Article first published online: 18 MAR 2013
© 2013 Blackwell Publishing Ltd, The Geologists' Association & The Geological Society of London
Volume 29, Issue 2, pages 73–79, March/April 2013
How to Cite
Clague, J. J. (2013), Cryospheric hazards. Geology Today, 29: 73–79. doi: 10.1111/gto.12005
- Issue published online: 18 MAR 2013
- Article first published online: 18 MAR 2013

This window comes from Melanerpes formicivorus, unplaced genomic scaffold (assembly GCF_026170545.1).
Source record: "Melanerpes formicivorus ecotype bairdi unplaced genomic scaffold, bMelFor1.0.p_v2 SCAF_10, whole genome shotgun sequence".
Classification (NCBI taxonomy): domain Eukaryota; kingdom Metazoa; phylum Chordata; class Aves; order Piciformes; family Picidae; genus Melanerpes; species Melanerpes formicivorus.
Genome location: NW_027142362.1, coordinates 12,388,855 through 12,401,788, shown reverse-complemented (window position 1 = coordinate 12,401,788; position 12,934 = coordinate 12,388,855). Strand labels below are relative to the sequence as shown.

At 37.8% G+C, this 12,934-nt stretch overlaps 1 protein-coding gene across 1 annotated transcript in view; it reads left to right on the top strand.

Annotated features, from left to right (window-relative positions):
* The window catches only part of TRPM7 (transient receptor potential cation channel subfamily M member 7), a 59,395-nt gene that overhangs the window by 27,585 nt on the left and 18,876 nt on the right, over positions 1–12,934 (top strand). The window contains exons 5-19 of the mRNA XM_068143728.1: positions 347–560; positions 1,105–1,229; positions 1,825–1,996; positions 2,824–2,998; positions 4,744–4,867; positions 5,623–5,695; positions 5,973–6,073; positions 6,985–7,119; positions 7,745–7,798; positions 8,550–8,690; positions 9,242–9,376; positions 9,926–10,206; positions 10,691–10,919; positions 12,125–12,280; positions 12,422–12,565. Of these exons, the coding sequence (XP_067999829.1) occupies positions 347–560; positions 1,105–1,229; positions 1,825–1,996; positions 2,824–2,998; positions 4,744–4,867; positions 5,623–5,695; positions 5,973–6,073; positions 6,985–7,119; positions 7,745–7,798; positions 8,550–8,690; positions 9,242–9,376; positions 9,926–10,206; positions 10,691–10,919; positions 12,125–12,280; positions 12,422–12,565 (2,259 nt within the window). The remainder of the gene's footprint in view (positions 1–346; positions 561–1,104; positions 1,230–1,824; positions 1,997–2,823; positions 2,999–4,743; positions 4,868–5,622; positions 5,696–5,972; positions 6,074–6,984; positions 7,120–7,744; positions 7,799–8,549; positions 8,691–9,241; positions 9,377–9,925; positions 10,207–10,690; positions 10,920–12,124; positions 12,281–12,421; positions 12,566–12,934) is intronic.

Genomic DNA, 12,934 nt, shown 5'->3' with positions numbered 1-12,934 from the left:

Glaciers are an important element of the Earth system. Glaciers provide numerous, though poorly appreciated, ecological and economic benefits. However, glacial processes can also be hazards. Local glacial hazards include catastrophic floods from lakes impounded by glaciers and their moraines, landslides and debris flows induced by glacier thinning and retreat and permafrost thaw, and enhanced seismicity and volcanism due to large-scale deglaciation. Regionally, rivers can be affected by changes in sediment supply from glacier forefields. Perhaps the greatest hazard that glaciers pose on a global scale of coastal erosion and flooding caused by sea-level rise. If Earth's climate continues to warm, as scientists forecast, the rate of sea-level rise will increase and some low-lying coastal areas will be flooded by the end of this century.